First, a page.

Nosing the Glencairn Glass
Does the glass really matter?
If there’s one thing whisky aficionados have over beer snobs and wine spitters, it’s that our glassware is simple. Dump a dram in a highball glass and slide it down the rail, barman. Who’s Glencairn and why would I use his glass?
Maybe not. After all, after we appreciate the liquor’s appearance, don’t we give it a big whiff first? Even when we’re in a hurry, the fumes from a good single malt or bourbon fill our nostrils before it ever touches our lips. And it turns out, our whisky really does deserve the same treatment as a craft beer or crafted wine.
Enter the Glencairn Whisky Glass
The Glencairn whisky glass was developed by Glencairn Crystal, Ltd. in Scotland –so its pedigree is well in place. It’s so popular in Scotland and Ireland in fact, “The whisky glass is now used by all Scottish and Irish distilleries.”(http://news.bbc.co.uk/2/hi/uk_news/scotland/glasgow_and_west/4927354.stm) And with good reason: it really is the perfect glass for drinking scotch.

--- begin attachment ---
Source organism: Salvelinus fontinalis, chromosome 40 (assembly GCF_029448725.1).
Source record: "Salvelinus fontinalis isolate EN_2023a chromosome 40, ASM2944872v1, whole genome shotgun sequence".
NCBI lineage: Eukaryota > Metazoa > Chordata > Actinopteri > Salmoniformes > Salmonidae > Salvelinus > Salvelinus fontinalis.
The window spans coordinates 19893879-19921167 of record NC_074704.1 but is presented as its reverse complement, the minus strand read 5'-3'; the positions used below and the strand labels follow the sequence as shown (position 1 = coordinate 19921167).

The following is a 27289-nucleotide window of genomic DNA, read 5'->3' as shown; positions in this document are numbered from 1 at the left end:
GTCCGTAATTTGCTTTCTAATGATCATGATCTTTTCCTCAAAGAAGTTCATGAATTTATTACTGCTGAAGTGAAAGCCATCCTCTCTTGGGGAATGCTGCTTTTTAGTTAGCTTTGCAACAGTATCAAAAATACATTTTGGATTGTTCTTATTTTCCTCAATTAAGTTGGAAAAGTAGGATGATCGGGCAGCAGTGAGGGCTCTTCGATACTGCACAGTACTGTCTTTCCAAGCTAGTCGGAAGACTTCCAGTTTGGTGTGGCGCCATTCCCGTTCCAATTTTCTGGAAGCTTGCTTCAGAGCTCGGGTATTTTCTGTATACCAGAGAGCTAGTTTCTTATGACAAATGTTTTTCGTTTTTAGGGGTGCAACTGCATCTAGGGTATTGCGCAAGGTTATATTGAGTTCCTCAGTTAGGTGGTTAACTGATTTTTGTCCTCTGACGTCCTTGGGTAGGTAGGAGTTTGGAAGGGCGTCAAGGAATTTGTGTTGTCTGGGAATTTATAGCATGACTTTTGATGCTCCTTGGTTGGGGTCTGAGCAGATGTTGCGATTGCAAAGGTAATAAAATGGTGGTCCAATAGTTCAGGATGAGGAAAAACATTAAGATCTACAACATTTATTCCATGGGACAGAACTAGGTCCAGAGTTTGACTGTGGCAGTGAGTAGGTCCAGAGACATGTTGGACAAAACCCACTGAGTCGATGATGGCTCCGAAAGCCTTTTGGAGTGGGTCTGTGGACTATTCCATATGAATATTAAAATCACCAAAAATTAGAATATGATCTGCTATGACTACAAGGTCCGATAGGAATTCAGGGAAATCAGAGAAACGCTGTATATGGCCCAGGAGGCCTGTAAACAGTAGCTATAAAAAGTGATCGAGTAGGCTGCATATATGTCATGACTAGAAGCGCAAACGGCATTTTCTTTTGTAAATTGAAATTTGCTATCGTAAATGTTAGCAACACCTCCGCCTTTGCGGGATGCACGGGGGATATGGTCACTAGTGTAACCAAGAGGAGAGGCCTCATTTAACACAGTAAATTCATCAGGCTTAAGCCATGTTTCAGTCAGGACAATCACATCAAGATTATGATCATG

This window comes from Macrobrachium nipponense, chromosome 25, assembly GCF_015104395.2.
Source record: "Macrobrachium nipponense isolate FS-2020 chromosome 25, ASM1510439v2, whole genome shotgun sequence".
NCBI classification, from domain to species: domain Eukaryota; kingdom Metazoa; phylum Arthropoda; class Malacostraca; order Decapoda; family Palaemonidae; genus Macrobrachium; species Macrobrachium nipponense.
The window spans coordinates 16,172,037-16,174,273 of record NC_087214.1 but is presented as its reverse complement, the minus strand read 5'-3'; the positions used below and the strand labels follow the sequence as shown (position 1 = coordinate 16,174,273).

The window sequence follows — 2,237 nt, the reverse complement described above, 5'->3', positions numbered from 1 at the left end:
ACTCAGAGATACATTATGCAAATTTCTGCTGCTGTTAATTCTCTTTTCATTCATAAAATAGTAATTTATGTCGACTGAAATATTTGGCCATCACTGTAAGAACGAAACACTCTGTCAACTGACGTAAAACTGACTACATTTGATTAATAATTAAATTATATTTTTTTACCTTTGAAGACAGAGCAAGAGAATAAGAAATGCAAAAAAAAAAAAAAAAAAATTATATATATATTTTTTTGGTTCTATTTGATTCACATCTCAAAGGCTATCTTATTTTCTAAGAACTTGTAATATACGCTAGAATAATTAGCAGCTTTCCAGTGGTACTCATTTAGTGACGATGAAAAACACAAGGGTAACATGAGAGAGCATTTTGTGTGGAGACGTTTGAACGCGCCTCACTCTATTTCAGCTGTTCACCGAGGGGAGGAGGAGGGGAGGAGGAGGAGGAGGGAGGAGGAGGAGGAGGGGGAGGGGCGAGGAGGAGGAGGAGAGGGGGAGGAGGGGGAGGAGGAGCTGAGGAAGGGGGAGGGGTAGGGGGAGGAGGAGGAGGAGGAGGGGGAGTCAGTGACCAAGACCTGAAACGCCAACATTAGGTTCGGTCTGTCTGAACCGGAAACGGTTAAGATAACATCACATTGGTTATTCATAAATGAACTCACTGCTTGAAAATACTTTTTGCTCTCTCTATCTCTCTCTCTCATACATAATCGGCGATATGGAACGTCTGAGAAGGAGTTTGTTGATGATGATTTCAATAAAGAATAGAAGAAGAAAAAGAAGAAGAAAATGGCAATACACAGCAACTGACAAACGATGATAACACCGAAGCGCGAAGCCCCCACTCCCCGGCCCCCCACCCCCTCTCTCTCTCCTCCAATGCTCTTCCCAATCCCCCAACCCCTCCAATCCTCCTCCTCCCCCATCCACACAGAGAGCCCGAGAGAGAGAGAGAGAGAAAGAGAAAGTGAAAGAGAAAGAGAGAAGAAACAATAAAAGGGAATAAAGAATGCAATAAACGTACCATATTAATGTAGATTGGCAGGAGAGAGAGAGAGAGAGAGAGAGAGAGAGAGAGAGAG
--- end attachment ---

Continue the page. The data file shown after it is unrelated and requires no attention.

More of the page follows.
As Rodney Brazil explains in his excellent article, “The Glencairn Glass – Whiskey Innovation Four Millennia in the Making,” the most important features of the glass are the bulb, the tulip shape, and the opening. The bulb, at the bottom of the glass, creates the perfect vessel to critically evaluate the color and clarity of the dram. The tulip shape focuses the aromas from the bulb culminating in a perfectly-sized opening that accommodates nearly any nose. Additionally, the solid foot at the bottom limits skin contact with glass that would warm the whisky.
My daily drinker
I love my Glencairn set so much, I use it for every whisk(e)y I drink. Single malts, bourbons, even the occasional Irish whiskey are all appreciated from a Glencairn. I’ve found that a point halfway up the bulb equals exactly an ounce and a half –the perfect dram to enjoy casually or mull over for an hour or so.
Materials for the Glencairn whisky glass run the gamut. From leaded crystal to soda-lime, most will be able to find a set that falls in their price range. I picked up a set of four in lead-free crystal from Amazon for less than $20. At that price, I feel OK with tossing them in the dishwasher and replacing them if they break or get too hazy. I recommend this set.